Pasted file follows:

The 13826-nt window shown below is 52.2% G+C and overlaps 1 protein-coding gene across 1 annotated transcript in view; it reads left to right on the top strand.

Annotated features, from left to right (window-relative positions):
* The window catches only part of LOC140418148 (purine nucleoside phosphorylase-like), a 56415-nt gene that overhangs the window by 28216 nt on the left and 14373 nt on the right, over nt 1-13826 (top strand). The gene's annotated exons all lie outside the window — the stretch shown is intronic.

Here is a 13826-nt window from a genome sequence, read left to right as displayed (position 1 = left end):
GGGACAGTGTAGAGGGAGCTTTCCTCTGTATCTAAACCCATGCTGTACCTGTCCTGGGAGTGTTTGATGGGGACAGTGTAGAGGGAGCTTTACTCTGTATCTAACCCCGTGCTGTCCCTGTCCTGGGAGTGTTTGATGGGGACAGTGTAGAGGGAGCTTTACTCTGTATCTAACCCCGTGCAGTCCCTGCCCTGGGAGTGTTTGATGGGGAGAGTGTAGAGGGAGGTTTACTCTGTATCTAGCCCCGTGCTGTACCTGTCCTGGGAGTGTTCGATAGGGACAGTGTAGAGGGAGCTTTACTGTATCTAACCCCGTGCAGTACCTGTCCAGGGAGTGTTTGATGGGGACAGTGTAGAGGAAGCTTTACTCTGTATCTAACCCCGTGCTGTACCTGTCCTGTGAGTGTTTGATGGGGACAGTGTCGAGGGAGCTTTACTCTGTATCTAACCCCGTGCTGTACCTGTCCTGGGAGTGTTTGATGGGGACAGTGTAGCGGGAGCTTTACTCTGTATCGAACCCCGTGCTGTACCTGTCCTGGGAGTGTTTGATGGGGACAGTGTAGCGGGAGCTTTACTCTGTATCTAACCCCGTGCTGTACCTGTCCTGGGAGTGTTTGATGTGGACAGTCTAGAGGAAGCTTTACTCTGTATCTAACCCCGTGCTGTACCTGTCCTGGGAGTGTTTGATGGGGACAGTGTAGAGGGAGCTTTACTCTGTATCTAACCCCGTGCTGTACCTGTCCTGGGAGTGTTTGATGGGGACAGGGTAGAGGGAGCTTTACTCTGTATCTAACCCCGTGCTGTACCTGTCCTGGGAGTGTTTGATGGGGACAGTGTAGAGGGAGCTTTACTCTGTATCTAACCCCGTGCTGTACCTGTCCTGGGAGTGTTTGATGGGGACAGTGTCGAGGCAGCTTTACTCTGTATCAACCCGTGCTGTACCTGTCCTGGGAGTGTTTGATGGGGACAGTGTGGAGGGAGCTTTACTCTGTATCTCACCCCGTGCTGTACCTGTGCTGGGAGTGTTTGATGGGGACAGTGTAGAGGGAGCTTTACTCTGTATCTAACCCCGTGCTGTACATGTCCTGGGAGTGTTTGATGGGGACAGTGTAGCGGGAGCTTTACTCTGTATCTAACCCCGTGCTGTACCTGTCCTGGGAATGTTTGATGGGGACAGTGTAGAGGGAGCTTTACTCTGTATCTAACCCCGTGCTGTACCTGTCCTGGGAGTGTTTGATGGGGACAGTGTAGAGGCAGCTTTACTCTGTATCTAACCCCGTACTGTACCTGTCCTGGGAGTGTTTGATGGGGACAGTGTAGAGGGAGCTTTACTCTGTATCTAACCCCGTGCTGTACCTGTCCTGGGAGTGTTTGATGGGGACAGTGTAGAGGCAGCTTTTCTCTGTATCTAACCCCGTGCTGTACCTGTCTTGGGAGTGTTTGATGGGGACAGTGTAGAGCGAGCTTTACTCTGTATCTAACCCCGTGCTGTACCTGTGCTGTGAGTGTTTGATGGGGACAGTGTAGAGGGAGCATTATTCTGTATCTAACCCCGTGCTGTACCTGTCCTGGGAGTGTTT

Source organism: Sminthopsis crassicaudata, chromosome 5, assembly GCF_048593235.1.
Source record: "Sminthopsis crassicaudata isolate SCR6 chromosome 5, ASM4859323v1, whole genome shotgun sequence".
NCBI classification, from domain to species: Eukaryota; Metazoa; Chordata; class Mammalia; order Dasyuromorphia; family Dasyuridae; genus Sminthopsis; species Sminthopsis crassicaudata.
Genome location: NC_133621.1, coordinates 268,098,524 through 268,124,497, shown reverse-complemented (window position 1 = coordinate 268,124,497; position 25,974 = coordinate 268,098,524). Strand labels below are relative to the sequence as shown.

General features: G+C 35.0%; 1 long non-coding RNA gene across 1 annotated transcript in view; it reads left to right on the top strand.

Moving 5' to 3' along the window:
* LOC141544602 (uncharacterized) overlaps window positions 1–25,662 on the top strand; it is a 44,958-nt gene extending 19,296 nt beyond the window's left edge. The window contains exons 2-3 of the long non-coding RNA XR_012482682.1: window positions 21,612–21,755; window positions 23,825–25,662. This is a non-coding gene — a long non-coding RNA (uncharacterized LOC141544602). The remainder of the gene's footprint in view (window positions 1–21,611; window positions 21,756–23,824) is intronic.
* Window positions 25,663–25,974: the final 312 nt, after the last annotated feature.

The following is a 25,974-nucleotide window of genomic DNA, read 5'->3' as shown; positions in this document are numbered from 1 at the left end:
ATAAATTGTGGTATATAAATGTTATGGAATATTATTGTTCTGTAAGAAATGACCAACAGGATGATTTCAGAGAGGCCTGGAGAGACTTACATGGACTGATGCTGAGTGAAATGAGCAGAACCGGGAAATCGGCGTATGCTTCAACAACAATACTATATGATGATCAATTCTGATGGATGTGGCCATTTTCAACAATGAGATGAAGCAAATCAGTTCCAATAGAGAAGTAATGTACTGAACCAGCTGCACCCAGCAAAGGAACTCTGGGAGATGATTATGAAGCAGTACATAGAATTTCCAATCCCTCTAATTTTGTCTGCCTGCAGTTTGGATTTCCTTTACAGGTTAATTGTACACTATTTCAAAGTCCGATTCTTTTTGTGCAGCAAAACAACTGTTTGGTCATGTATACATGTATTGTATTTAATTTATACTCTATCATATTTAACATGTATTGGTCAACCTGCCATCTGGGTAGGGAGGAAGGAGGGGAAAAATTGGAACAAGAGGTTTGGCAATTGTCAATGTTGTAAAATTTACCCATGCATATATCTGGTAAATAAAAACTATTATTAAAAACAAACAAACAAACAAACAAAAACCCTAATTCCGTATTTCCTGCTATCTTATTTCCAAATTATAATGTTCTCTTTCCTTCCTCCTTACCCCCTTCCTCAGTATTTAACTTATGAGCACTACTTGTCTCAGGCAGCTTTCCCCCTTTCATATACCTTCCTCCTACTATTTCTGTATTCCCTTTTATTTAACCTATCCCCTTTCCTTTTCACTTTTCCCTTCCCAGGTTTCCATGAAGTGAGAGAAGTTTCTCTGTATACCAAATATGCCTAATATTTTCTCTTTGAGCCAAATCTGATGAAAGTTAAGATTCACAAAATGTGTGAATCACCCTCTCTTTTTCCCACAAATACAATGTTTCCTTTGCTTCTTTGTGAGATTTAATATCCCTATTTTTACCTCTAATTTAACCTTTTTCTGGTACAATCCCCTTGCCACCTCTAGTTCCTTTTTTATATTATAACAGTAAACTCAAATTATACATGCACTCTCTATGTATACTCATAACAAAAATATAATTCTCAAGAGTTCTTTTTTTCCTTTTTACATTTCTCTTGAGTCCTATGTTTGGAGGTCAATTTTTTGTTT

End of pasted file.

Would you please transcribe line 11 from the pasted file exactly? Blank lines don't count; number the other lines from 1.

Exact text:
Moving 5' to 3' along the window: